Teaching in this way promotes a reliance on memory and may devalue authentic learning.
Quality teachers focus on supporting students’ capacity to understand and verbalise their ideas, so that they can develop essential higher-order skills like making connections and applying knowledge to new situations. Automatic recall of important facts and using procedures is important too, but only if the underlying concepts are fully understood.
To aid recall of new skills, always ask your child to reflect on what they did or read by explaining it to you or a sibling.
3. Celebrate “boring” day-to-day learning over milestones
Milestones (like first steps or eating independently) make for wonderful achievements when your baby develops into a toddler, so placing a focus on them as your child enters formal schooling feels like a natural extension. But giving more attention to milestones such as reading level attainment over less glamorous day-to-day learning creates artificial pressure. This is because normal learning growth is actually very unpredictable and inconsistent.
Quality teachers know that some kids will go on extended bursts of development and progress followed by plateaus and even dips where they can temporarily struggle to absorb new concepts. The milestones of achievement level that parents are accustomed to focusing on at reporting time don’t often account for these nuances.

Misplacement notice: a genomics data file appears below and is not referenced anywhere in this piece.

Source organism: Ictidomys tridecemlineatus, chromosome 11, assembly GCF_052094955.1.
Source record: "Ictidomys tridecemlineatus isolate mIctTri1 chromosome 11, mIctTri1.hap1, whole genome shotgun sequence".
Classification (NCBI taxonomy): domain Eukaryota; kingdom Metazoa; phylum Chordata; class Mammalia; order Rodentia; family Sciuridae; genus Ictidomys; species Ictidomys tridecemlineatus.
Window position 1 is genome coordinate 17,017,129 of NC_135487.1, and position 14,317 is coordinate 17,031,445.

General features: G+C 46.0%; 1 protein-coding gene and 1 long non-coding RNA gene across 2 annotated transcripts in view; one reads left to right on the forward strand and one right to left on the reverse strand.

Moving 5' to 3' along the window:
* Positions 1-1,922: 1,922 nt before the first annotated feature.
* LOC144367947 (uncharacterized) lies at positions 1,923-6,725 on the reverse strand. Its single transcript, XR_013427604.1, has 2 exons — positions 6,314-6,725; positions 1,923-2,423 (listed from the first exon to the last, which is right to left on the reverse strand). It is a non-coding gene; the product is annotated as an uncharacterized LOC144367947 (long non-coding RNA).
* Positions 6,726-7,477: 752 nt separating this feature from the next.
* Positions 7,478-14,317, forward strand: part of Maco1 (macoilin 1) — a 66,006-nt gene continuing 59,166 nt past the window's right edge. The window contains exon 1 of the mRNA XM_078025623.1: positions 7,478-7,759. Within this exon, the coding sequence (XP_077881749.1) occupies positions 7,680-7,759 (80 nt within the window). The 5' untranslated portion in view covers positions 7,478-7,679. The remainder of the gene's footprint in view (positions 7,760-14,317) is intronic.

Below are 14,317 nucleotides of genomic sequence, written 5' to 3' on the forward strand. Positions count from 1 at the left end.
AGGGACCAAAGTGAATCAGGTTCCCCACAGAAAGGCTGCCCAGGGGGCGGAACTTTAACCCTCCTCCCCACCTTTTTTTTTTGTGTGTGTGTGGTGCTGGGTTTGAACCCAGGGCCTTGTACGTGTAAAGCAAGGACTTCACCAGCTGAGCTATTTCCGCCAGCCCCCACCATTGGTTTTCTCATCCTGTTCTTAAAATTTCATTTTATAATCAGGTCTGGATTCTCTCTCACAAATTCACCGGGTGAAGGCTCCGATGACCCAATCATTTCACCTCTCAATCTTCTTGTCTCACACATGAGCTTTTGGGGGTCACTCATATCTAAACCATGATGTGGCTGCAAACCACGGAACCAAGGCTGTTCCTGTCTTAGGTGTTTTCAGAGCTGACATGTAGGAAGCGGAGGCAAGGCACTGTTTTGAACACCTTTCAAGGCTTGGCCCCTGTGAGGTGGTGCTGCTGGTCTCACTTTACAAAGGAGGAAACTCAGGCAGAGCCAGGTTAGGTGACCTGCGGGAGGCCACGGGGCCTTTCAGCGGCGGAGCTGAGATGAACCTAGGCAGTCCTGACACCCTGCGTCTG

Instead we can help our children thrive as learners by instilling in them that the journey is the important part, and that some skills develop slowly over many years. Also, don’t forget to celebrate the occasional minor success at a random moment, which will be just as delightful for your child as receiving a small present “just because”.
Empower yourself to make a difference for your child
You were absolutely thrown in the deep end with minimal preparation time when distance learning began last year, so a tinge of guilt for not already having supported your child in the above ways during distance learning is completely understandable. Prior to this, opportunities for parents to learn how quality teaching works were hard to come by.
But realise that you—when working in partnership with your children's school—are the best person to support the way your children learn and develop. You’ve spent thousands of hours learning with them, you know what engages or triggers them, and you’ve recently enjoyed an insider’s glimpse into a teacher’s world. It would be such an unfortunate waste to slip back to the old split-world perspective where “the teachers teach and the parents parent".
So rather than feel that your child missed out on a lot last year, or that you may have mistakenly answered too many questions, emphasised facts, procedures over everyday conceptual understanding, or paid too much attention to milestones, I encourage you to instead mark 2020 as the moment you took steps toward becoming an empowered and proactive learner yourself.
Adopting this mindset will allow you to set a strong example for your own young learners, and allow you to feel much more aligned with the way your school is operating. Leading your child with an easy confidence while ensuring consistency is key.
And remember, you don’t need to be an expert. All that’s needed is a belief that you can have an enormous impact on how your children learn and grow.
For related webinars and to download the free ebook, 7 Powerful Ways to Support Your Child's Learning in a Post-COVID World, go to https://www.edmentor.com.au/